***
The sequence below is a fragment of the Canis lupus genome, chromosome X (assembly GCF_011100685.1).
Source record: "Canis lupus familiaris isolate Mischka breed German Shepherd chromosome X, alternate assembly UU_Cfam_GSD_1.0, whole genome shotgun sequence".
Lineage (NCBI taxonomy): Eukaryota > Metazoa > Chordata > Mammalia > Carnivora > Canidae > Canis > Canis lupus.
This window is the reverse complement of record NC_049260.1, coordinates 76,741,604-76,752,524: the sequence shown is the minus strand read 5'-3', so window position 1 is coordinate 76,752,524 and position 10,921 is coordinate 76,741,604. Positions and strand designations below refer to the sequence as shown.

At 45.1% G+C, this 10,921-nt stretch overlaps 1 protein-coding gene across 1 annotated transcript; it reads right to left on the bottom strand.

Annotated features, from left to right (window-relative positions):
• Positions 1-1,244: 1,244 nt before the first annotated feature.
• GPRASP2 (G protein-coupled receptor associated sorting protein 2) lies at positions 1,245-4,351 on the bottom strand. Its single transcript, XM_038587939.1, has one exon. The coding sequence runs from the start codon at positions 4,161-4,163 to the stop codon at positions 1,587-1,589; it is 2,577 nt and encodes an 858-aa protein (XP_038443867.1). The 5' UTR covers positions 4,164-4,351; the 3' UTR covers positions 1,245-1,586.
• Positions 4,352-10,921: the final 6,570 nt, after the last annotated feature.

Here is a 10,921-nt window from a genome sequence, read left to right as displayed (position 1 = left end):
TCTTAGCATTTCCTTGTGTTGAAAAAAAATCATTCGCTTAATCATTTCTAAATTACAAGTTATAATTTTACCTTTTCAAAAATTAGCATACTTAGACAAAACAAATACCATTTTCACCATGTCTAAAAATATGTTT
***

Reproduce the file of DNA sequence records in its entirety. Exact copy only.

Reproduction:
The sequence below is a fragment of the Canis lupus genome, chromosome X (assembly GCF_011100685.1).
Source record: "Canis lupus familiaris isolate Mischka breed German Shepherd chromosome X, alternate assembly UU_Cfam_GSD_1.0, whole genome shotgun sequence".
Lineage (NCBI taxonomy): Eukaryota > Metazoa > Chordata > Mammalia > Carnivora > Canidae > Canis > Canis lupus.
This window is the reverse complement of record NC_049260.1, coordinates 76,741,604-76,752,524: the sequence shown is the minus strand read 5'-3', so window position 1 is coordinate 76,752,524 and position 10,921 is coordinate 76,741,604. Positions and strand designations below refer to the sequence as shown.

At 45.1% G+C, this 10,921-nt stretch overlaps 1 protein-coding gene across 1 annotated transcript; it reads right to left on the bottom strand.

Annotated features, from left to right (window-relative positions):
• Positions 1-1,244: 1,244 nt before the first annotated feature.
• GPRASP2 (G protein-coupled receptor associated sorting protein 2) lies at positions 1,245-4,351 on the bottom strand. Its single transcript, XM_038587939.1, has one exon. The coding sequence runs from the start codon at positions 4,161-4,163 to the stop codon at positions 1,587-1,589; it is 2,577 nt and encodes an 858-aa protein (XP_038443867.1). The 5' UTR covers positions 4,164-4,351; the 3' UTR covers positions 1,245-1,586.
• Positions 4,352-10,921: the final 6,570 nt, after the last annotated feature.

Here is a 10,921-nt window from a genome sequence, read left to right as displayed (position 1 = left end):
TCTTAGCATTTCCTTGTGTTGAAAAAAAATCATTCGCTTAATCATTTCTAAATTACAAGTTATAATTTTACCTTTTCAAAAATTAGCATACTTAGACAAAACAAATACCATTTTCACCATGTCTAAAAATATGTTT